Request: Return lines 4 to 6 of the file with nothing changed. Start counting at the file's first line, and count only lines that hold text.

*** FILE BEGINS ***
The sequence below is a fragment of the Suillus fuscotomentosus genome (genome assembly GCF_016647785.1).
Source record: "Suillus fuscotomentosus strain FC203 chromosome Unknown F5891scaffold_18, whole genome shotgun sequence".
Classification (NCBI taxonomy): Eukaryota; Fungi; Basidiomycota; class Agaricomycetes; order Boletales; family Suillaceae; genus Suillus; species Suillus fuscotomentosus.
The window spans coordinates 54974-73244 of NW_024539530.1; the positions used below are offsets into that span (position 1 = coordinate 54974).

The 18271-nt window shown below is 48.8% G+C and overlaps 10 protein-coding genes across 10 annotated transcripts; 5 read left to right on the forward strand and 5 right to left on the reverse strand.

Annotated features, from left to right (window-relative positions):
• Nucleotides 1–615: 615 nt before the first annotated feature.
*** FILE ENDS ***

The window spans coordinates 54974-73244 of NW_024539530.1; the positions used below are offsets into that span (position 1 = coordinate 54974).

The 18271-nt window shown below is 48.8% G+C and overlaps 10 protein-coding genes across 10 annotated transcripts; 5 read left to right on the forward strand and 5 right to left on the reverse strand.

Annotated features, from left to right (window-relative positions):